The 13th hole at Valderrama Golf Club
Me with Adolfo Ramos at Valderrama Golf Club.
On the 28th I visited La Reserva Golf Club and met with José María Menacho who is in charge of course maintenance. This course has a staff of about 30 people and an operating budget of 1.2 to 1.6 million/year. They lease their course maintenance equipment. He was very excited to show me the renovations that had been done on the course. The back greens have been enlarged with the consideration of having viewers in major tournaments and the necessity of wide fairways and large greens. The bunkers at this course have lots of character and are challenging to all level of players. Most of the course has Bermuda 419 and they experience issues with creeping bentgrass.
Me with José María Menacho at La Reserva Golf Club.
The first few days of my trip were spent in Madrid, Spain, and were full of relaxing and enjoying the culture of Madrid with my wife, Linda.
We began our tour at the center of Madrid at 0 km, La Puerta del Sol. Spain is rich with history. We visited monasteries, basilicas, the Palace which has housed numerous kings, Kings Philip II, Philip III and Philip IV. We have also been enjoying lots of tapas and wine!
With my wife, Linda, at the Palace in Madrid.
We then boarded the AVE, a train with speeds up to 260 km/h, bound for Granada. I look forward to our next stops and my golf course visits!
Getting ready to board the AVE, bound for Granada.
So why am I doing this? For more reasons than one would probably expect.
My family is originally from Colderu' in the North of Italy. My grandfather immigrated to Mexico in 1883 to help bring Italian knowledge of agricultural practices to that country. Having the opportunity to explore the roots of my ancestors is a great privilege. Italy and Spain have some of the richest history and culture in the world and I am looking forward to exploring and learning more. I am also excited to soak up the sun and sea!
My wife has been in Europe this summer working on her masters degree in education. I planned my visit to coincide with the end of her studies so that we can enjoy some time in Europe together. I will be in Europe for a little over two weeks.
I am interested in building relationships internationally to increase my knowledge about golf from all possible aspects and use that knowledge to grow the game of golf. In Italy I will be visiting Northern Italy, Milano, and Florence in the Tuscan region. In Spain I will be visiting Barcelona and Costa del Sol (Club de Golf Valderrama, Finca Cortesin, Real de Sotogrande, Real Club de Golf Las Brisas, and a few others) I have connected with superintendents from courses in these areas and have plans to visit with them and tour their courses.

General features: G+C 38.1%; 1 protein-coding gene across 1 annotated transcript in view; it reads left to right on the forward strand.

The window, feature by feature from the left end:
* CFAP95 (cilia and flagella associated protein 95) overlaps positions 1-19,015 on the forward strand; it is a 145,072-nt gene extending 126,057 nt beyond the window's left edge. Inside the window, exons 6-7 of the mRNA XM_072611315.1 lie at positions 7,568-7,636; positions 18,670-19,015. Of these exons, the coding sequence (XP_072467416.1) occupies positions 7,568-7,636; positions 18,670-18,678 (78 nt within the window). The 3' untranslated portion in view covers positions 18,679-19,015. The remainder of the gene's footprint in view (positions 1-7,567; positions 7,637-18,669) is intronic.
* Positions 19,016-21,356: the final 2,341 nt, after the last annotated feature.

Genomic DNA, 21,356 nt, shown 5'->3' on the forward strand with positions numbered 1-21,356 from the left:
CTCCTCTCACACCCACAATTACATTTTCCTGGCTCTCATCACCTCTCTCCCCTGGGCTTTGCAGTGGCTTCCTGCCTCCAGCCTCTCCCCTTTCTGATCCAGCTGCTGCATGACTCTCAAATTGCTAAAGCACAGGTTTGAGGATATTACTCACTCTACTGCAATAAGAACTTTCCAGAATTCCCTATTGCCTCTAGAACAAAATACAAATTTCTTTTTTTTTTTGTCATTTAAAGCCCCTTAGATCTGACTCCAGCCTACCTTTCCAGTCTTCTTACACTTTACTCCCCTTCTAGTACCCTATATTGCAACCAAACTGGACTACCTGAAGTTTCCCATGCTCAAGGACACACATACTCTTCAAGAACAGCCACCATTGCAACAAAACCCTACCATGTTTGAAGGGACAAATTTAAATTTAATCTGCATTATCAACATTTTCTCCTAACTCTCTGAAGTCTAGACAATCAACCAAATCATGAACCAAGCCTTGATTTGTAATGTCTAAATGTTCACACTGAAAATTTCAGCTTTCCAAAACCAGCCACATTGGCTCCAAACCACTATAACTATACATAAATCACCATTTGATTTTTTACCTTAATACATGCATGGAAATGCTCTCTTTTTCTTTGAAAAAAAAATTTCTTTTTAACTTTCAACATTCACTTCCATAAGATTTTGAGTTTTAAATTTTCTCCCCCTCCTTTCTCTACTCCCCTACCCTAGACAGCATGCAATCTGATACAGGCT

I have a strong belief that learning about other cultures is a key to building stronger relationships, both personally and professionally, which leads to stronger business. During my visits I hope to learn about how the culture of different people and regions influences the superintendent profession, and on a larger scale, the golf industry. Water conservation, sustainable development and renewable energy are integral to the future of the golf industry. These countries face unique challenges in these areas and have a depth of knowledge that I can learn from.
Roberto Cruz with me after I received my CGCS certificate.
My assistant, Roberto, and the phenomenal maintenance crew at Southern Oaks will be taking care of the course while I am away.
Welcome to the next chapter of TurfNet on Tour! This blog series was originally established to showcase TurfNet's contributions to the maintenance team for the Irish Open at the K Club in May.
Longtime TurfNet member Jorge Croda, CGCS from Southern Oaks Golf Club in Burleson, Texas is headed back to Europe (we say BACK since he joined us on the 2015 TurfNet Members Trip to Ireland.) While there he will visit a number of course managers in Italy and Spain so it only seemed right to continue TurfNet on Tour as a way for Jorge to share his experiences from these course visits.
Jorge recently announced in his blog:
"At the end of this month I am traveling to Europe and am excited to have the opportunity to meet others in the golf industry in Spain and Italy. I will be visiting courses in Costa del Sol and Barcelona in Spain and also in Italy will be visiting courses in Toscana and Northern Italy.
I am looking forward to forging new relationships with superintendents that experience golf everyday from the viewpoint of a different culture. Being able to talk with them and learn about what accomplishments and challenges they face will help me to grow within my superintendent role.
I look forward to sharing these experiences with you, stay tuned!"
A native of Mexico, Jorge has been golf course superintendent at Southern Oaks since May, 2013. He recently achieved his CGCS status, and was a TurfNet Superintendent of the Year Finalist in both 2014 and 2015.
Jorge has a BS in Engineering from Universidad Regiomontana, A.C. in Monterrey, Mexico. He is a certified coach of the First Tee of Fort Worth, and is a passionate advocate of the game and how understanding and applying the fundamentals of the game of golf can help everyone succeed in life.
Follow Jorge's blog, The Game of Golf in Life and @jorgecroda on Twitter.